‘No use of achievements,’ says TN paralympian rejected thrice for Dhyan Chand Award

Ranjith has been repeatedly passed over for awards, despite an impressive tally of 74 medals at national and international competitions.
 ‘No use of achievements,’ says TN paralympian rejected thrice for Dhyan Chand Award
‘No use of achievements,’ says TN paralympian rejected thrice for Dhyan Chand Award
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Paralympian Ranjith Kumar is a disheartened man. In his 15-year sporting career, the athlete has bagged an amazing 74 national and international medals. Yet, despite a gloried sporting career, Ranjith has received little recognition from his country.

This year, the 43-year-old athlete hailing from Madurai has been passed over for a Dhyan Chand Award for the third time.

Ranjith began his sporting career at the age of 25. “My PT master was the one who encouraged me to go ahead and become an athlete. But now, I wonder what the use is of winning so many medals in different games when I cannot get the Dhyan Chand Award,” he says.

Wheelchair-bound Ranjith has won 26 medals in international competitions and 48 medals in national competitions in various events like shot put, discus throw and javelin throw. Among his many impressive achievements are two Silver medals at the Far East and South Pacific Games for the Disabled and a Bronze medal in the Commonwealth Games.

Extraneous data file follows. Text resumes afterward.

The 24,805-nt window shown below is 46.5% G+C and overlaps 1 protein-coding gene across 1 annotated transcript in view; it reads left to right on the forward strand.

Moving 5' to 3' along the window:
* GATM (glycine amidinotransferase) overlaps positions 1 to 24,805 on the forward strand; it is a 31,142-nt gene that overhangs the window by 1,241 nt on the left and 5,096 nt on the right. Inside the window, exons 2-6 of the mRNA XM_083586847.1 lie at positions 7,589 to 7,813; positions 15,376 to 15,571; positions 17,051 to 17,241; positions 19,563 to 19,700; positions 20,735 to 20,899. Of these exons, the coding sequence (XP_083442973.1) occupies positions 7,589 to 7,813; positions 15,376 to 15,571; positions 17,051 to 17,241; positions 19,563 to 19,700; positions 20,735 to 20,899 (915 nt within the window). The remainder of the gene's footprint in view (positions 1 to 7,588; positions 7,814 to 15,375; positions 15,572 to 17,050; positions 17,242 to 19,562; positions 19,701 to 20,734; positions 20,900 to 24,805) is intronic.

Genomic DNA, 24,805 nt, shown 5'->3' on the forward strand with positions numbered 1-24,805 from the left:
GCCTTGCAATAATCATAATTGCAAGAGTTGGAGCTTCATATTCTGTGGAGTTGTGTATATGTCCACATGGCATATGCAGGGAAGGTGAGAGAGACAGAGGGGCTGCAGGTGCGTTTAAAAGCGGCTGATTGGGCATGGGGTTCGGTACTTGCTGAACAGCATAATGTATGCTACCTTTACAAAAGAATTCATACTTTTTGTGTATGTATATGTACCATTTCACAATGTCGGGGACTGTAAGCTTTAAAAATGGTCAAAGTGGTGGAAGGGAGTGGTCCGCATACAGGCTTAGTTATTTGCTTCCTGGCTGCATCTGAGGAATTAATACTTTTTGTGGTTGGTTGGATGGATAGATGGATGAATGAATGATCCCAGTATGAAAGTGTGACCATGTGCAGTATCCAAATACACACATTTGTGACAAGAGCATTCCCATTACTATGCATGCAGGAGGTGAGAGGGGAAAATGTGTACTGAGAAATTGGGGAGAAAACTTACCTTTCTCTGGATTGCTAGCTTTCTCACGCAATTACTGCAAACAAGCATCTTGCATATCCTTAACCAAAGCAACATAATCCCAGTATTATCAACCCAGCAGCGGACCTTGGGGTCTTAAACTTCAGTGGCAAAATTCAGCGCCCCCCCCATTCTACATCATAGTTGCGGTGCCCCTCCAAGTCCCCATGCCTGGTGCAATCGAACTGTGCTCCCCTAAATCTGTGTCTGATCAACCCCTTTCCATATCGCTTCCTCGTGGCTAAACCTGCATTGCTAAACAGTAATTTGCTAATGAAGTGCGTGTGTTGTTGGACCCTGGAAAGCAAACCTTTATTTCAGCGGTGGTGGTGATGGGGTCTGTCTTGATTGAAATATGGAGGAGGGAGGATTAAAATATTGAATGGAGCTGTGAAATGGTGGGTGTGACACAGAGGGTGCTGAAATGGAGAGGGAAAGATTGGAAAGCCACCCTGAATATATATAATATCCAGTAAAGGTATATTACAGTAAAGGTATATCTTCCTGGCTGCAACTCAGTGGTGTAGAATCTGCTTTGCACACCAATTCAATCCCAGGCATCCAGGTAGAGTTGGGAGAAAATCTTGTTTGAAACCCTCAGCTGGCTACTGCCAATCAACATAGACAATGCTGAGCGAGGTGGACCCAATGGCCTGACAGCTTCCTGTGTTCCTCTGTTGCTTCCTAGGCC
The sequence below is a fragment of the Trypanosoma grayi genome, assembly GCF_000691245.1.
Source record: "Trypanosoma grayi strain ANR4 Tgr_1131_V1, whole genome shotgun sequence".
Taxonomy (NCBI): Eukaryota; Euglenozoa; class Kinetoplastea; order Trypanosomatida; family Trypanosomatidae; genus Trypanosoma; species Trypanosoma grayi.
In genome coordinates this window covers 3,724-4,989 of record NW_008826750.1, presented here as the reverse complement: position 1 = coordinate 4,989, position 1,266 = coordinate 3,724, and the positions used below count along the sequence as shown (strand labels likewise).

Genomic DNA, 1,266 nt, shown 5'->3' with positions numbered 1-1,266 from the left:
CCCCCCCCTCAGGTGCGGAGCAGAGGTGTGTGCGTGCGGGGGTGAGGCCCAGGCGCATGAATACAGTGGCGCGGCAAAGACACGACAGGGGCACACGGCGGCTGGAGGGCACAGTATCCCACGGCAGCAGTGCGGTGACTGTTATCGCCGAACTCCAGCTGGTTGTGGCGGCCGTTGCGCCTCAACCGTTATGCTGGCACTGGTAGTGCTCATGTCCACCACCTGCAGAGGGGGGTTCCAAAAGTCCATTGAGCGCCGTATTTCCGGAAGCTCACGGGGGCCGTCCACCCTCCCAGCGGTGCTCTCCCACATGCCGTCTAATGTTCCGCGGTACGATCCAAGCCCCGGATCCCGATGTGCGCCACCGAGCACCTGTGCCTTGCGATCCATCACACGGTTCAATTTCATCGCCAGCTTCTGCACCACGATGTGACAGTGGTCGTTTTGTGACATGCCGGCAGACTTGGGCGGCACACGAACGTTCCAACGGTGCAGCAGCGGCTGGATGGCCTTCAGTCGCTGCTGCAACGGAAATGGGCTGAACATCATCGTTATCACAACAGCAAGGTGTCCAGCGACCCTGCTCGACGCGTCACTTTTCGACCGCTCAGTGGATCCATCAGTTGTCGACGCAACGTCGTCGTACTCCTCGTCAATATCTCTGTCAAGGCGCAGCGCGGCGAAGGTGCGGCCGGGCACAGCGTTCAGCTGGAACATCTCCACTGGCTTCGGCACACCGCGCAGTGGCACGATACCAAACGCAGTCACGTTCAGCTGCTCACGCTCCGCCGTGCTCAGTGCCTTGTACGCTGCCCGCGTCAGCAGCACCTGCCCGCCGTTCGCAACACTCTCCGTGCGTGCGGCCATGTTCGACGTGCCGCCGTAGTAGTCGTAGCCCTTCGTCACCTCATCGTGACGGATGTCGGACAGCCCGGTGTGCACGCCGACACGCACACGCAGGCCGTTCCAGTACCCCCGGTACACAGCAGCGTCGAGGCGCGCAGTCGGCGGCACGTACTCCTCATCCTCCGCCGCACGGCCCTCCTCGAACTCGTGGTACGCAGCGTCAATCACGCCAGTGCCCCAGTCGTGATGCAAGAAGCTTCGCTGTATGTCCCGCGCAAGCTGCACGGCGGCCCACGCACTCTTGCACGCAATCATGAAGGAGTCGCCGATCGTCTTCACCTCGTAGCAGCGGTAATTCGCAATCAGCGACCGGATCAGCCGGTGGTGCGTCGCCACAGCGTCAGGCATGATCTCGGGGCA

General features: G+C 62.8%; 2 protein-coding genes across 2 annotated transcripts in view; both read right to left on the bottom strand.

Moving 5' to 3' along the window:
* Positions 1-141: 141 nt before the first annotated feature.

The Paralympic Committee of India (PCI) has been recommending Ranjith for the Dhyan Chand Award for the last three years. However, he has been consistently passed over.

“When I ask the reason for refusing to give me an award, people tell me it is because I need to get in touch with a powerful politician who can help me get an award. All I know is sports, I do not wish to do anything else for getting an award,” says Ranjith.

Ranjith argues that he more than meets the criteria to receive the award.

According to the criteria laid down by the Ministry of Youth Affairs and Sports, “70% weightage is given for medals won in various International championships and sports events of the disciplines covered in Olympic Games (Summer, Winter and Paralympics), Asian Games and Commonwealth Games.

Besides this, “30 % weightage is given to the marks given by the Selection Committee for assessment of the eligible sportsperson for contribution made for promotion of sports after retirement from active sports career.”

On both counts, Ranjith says, he is eligible for the award. “I have been involved with coaching students and have been helping them with career opportunities. I have also organised events to promote the skills of the students. According to the government criteria, I have enough medals and also promoted sports after my retirement."

Since his retirement, Ranjith has been working as a coach on a contractual basis with the Sports Development Authority of Tamil Nadu. “I have been fighting with the government to make me permanent but they are not doing it. About 20 students whom I teach have been part of international games,” says Ranjith.

He says that his disappointing experience with the Dhyan Chand Award is a heartbreaking repeat of what happened with the Arjuna award – he applied thrice for that award as well, from 2004 to 2006. “Be it, the Arjuna award or the Dhyan Chand award, people who have received much fewer medals than me have received these awards. What is the use of my achievements? I feel hurt when I see such things,” says Ranjith.

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